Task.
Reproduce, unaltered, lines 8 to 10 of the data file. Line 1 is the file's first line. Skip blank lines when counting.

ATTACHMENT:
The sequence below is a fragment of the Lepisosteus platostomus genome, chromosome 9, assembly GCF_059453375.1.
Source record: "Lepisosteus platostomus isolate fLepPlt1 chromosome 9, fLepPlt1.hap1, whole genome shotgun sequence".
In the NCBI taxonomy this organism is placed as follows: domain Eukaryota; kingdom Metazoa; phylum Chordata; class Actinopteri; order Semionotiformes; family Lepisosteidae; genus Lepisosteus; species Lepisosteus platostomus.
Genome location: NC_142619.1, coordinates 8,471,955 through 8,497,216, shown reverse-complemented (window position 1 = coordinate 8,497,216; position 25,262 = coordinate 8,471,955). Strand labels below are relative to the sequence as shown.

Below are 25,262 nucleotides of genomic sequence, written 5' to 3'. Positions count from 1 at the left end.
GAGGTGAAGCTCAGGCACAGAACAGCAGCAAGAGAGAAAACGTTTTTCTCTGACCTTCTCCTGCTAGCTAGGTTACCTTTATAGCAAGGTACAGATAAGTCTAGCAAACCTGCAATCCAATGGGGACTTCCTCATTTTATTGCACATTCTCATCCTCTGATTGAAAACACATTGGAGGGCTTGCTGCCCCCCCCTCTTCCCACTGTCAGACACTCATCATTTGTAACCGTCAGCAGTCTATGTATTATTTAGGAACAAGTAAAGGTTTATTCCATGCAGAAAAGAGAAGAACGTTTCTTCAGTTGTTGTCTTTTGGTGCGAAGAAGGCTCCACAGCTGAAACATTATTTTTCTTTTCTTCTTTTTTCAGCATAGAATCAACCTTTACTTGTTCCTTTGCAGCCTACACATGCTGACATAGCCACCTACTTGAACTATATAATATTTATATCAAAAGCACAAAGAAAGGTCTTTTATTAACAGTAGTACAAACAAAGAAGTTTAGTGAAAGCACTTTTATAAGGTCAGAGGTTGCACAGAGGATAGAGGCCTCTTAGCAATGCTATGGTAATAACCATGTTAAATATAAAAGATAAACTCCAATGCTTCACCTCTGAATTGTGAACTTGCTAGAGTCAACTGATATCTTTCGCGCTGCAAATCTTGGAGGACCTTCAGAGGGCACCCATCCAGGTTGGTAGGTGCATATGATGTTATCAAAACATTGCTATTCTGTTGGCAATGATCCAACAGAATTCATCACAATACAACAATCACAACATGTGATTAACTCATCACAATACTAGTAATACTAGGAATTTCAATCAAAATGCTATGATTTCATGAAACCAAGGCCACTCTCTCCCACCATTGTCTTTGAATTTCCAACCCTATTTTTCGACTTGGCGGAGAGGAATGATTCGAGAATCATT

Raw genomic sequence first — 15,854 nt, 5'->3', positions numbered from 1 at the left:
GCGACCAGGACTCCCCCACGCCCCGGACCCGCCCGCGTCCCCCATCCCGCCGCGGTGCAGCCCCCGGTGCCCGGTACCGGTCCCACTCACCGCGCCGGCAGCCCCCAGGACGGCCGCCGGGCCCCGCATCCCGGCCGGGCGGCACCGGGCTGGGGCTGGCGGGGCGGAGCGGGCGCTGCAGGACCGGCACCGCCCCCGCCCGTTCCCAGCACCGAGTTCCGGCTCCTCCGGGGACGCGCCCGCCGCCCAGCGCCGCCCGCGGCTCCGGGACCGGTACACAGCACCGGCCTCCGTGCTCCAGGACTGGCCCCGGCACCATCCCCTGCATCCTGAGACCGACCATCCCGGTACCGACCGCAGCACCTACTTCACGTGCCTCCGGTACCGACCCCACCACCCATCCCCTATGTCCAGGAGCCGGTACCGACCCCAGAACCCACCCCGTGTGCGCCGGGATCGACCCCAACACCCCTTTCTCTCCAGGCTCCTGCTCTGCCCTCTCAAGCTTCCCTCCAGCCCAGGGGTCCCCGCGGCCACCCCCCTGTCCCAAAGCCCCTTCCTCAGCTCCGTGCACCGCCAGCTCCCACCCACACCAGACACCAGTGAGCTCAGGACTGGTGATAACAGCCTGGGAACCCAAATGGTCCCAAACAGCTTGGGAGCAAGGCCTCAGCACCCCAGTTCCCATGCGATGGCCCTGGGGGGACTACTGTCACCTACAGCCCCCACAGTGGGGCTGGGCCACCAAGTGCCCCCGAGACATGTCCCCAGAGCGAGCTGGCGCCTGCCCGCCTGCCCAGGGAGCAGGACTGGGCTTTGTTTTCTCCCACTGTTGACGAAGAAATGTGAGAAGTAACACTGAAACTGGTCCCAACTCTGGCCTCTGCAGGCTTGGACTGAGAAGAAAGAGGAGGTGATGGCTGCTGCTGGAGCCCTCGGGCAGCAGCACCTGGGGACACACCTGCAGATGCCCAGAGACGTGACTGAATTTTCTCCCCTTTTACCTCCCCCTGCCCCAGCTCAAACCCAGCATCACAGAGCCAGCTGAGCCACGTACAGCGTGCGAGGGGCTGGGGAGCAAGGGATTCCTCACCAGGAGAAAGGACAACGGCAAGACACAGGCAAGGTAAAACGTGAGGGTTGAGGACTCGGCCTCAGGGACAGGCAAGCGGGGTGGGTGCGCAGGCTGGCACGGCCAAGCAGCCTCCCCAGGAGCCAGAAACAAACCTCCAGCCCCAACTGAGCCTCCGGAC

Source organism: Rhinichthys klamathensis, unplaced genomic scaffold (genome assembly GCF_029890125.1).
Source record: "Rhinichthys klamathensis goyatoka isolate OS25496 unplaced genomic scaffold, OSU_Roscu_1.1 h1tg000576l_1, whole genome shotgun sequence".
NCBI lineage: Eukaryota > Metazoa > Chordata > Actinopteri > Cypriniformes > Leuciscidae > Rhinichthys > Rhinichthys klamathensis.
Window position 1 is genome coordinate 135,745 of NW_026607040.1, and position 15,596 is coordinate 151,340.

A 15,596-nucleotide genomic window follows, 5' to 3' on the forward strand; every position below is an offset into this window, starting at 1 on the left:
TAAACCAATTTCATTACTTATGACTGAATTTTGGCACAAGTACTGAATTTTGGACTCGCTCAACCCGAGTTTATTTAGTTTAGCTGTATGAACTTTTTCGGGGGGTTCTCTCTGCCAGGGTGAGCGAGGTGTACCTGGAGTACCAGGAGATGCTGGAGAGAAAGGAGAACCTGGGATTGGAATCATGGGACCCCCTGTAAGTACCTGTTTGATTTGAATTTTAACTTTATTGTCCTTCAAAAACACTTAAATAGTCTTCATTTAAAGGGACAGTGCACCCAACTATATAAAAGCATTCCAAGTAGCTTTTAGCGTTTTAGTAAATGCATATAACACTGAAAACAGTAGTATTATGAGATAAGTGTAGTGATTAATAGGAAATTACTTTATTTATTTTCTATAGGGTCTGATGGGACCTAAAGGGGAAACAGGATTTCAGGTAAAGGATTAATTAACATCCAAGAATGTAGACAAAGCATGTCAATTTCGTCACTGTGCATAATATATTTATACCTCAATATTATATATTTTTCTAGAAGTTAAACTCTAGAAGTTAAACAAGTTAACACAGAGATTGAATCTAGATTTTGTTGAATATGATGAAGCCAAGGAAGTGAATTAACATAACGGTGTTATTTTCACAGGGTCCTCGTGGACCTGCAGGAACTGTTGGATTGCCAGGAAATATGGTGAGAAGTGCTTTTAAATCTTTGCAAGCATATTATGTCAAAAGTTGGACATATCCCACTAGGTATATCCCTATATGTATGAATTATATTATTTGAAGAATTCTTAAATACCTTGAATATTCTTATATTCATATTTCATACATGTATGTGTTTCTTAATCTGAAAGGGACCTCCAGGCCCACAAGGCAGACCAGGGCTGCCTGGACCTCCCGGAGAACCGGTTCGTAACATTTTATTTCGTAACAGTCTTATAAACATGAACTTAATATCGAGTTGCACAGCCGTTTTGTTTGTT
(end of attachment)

GCGACCAGGACTCCCCCACGCCCCGGACCCGCCCGCGTCCCCCATCCCGCCGCGGTGCAGCCCCCGGTGCCCGGTACCGGTCCCACTCACCGCGCCGGCAGCCCCCAGGACGGCCGCCGGGCCCCGCATCCCGGCCGGGCGGCACCGGGCTGGGGCTGGCGGGGCGGAGCGGGCGCTGCAGGACCGGCACCGCCCCCGCCCGTTCCCAGCACCGAGTTCCGGCTCCTCCGGGGACGCGCCCGCCGCCCAGCGCCGCCCGCGGCTCCGGGACCGGTACACAGCACCGGCCTCCGTGCTCCAGGACTGGCCCCGGCACCATCCCCTGCATCCTGAGACCGACCATCCCGGTACCGACCGCAGCACCTACTTCACGTGCCTCCGGTACCGACCCCACCACCCATCCCCTATGTCCAGGAGCCGGTACCGACCCCAGAACCCACCCCGTGTGCGCCGGGATCGACCCCAACACCCCTTTCTCTCCAGGCTCCTGCTCTGCCCTCTCAAGCTTCCCTCCAGCCCAGGGGTCCCCGCGGCCACCCCCCTGTCCCAAAGCCCCTTCCTCAGCTCCGTGCACCGCCAGCTCCCACCCACACCAGACACCAGTGAGCTCAGGACTGGTGATAACAGCCTGGGAACCCAAATGGTCCCAAACAGCTTGGGAGCAAGGCCTCAGCACCCCAGTTCCCATGCGATGGCCCTGGGGGGACTACTGTCACCTACAGCCCCCACAGTGGGGCTGGGCCACCAAGTGCCCCCGAGACATGTCCCCAGAGCGAGCTGGCGCCTGCCCGCCTGCCCAGGGAGCAGGACTGGGCTTTGTTTTCTCCCACTGTTGACGAAGAAATGTGAGAAGTAACACTGAAACTGGTCCCAACTCTGGCCTCTGCAGGCTTGGACTGAGAAGAAAGAGGAGGTGATGGCTGCTGCTGGAGCCCTCGGGCAGCAGCACCTGGGGACACACCTGCAGATGCCCAGAGACGTGACTGAATTTTCTCCCCTTTTACCTCCCCCTGCCCCAGCTCAAACCCAGCATCACAGAGCCAGCTGAGCCACGTACAGCGTGCGAGGGGCTGGGGAGCAAGGGATTCCTCACCAGGAGAAAGGACAACGGCAAGACACAGGCAAGGTAAAACGTGAGGGTTGAGGACTCGGCCTCAGGGACAGGCAAGCGGGGTGGGTGCGCAGGCTGGCACGGCCAAGCAGCCTCCCCAGGAGCCAGAAACAAACCTCCAGCCCCAACTGAGCCTCCGGAC

Source organism: Rhinichthys klamathensis, unplaced genomic scaffold (genome assembly GCF_029890125.1).
Source record: "Rhinichthys klamathensis goyatoka isolate OS25496 unplaced genomic scaffold, OSU_Roscu_1.1 h1tg000576l_1, whole genome shotgun sequence".